For anyone living in Sydney immediately after 20 August 1857, the main topic of conversation was the wreck of the Dunbar outside the South Head of the entry to Port Jackson.
In his book The Shipwreck, Larry Writer has diligently researched the background to the Dunbar and respectfully presents the story of a tragedy that occurred 165 years ago, about which we may otherwise never know in such exacting detail.
Writer leads us through the substantial progress of the settlement of New South Wales: from the initial coastal survey by Lieutenant (and later Captain) James Cook; to the decision by Arthur Phillip to reject Botany Bay in favour of the spectacular Port Jackson; through the succession of colourful Governors of the colony; then to his research and description of diverse society characters in 1850’s Sydney.
On the evening of 20 August 1857, a gale force wind was blowing and a fast current was running along the NSW coast north of Botany Bay, confounding estimates of distance travelled. With low cloud and heavy rain squalls obscuring the navigational beacon at Macquarie Light, the Dunbar, having safely negotiated the oceans of two hemispheres, slewed into the 60-metre cliff around 840 metres south of The Gap.
Destruction of the vessel was swift. 121 passengers and crew died, the only survivor being a 20-year-old Irish able seaman named James Johnson who clung to a ledge on the cliff for almost 36 hours before being rescued.
The residents of the colonial settlement of Sydney were shocked at the wrecking of the ship and the loss of family and friends. They then had their trauma magnified by witnessing shark-mauled bodies and body parts of the deceased being washed inside the Heads by the continuing storm, into the bays and inlets within Sydney Harbour.
Larry Writer records that in 1857, witness accounts and reports by official bodies were published in newspapers and booklets, and then shared by word of mouth and later presented in ballads and sketches and paintings. Here in the 21st Century, we have sound and vision within minutes of major events around the world via hand-held internet phones, but we are no different to our forebears in that we mourn our losses and we express our grief with those around us.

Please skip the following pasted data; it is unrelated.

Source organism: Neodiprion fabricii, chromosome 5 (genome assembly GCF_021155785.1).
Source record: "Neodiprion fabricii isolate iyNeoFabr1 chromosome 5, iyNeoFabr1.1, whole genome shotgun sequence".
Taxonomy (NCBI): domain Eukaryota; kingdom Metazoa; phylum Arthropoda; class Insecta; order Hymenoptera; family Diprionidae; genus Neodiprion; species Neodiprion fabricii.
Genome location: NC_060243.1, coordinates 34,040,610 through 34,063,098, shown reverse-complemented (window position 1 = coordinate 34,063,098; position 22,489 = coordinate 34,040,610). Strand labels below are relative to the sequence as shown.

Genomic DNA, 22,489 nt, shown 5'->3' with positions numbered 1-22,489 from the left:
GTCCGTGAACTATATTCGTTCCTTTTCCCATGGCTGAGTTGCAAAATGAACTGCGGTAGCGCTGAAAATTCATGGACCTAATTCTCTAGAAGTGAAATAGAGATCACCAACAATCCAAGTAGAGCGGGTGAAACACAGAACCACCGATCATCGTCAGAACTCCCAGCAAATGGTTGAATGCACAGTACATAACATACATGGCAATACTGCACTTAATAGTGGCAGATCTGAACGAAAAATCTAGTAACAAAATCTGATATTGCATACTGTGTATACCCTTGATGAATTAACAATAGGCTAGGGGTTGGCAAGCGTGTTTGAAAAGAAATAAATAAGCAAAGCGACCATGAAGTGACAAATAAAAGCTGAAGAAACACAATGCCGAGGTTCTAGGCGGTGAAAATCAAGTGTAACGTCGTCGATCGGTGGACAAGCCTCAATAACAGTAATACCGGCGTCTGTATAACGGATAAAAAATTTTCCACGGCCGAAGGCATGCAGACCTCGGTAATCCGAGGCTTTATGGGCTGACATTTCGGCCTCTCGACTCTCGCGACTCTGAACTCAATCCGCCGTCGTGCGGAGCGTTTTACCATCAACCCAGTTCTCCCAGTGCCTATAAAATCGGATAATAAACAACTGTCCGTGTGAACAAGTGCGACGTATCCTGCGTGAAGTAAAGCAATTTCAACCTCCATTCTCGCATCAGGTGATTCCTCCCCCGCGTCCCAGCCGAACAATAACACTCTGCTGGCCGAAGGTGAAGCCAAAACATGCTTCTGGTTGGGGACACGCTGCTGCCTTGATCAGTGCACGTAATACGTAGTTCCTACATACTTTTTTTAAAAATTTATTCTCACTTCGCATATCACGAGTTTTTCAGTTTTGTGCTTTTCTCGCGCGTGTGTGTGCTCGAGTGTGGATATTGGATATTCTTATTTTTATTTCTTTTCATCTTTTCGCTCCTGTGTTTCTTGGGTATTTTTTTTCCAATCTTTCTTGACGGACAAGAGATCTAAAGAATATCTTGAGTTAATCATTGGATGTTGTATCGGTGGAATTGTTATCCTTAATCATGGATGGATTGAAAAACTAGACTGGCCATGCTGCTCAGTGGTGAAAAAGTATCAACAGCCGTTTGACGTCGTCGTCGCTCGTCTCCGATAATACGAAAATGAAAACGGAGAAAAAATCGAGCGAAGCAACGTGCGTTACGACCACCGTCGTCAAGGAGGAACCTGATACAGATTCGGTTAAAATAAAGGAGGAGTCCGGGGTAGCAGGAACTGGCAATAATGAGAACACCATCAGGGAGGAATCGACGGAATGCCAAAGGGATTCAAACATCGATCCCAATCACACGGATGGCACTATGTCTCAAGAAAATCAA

The Dunbar was an elite clipper designed to afford swift and comfortable passage from England to Australia, having a hull sheathed in copper and frames of British oak reinforced with steel beams, and deck and the three tall masts of East India teak. Captain James Green, a highly respected and disciplined sea captain, was selected by the owner Duncan Dunbar for both first and second runs to Sydney.
The handpicked crew were experienced in working the complexity of heavy hemp sails and rigging. In The Shipwreck, we are told the names and status and reasons for travel of many of the passengers of the Dunbar, and we learn the names and the maritime experience of some of the crew. They become real people, with real purpose.
In this book, Writer meticulously unravels a tragedy that encompasses a multitude of coincidences and synchronicities. Ongoing recriminations shadowed the aftermath of the loss of the Dunbar, but the simple lesson from this unparalleled disaster for the growing colony was the need to identify the entrance to the Heads with sensible markers and lights, and this was achieved soon after.
The Shipwreck is a sad tale well told.
'The Shipwreck' is available from Amazon for $24.00.
This book was reviewed by an IA Book Club member. If you would like to receive free high-quality books and have your review published on IA, subscribe to Independent Australia for your complimentary IA Book Club membership.
Dermot Daley is a fourth-generation Australian living in Victoria, who is now retired from construction project management.
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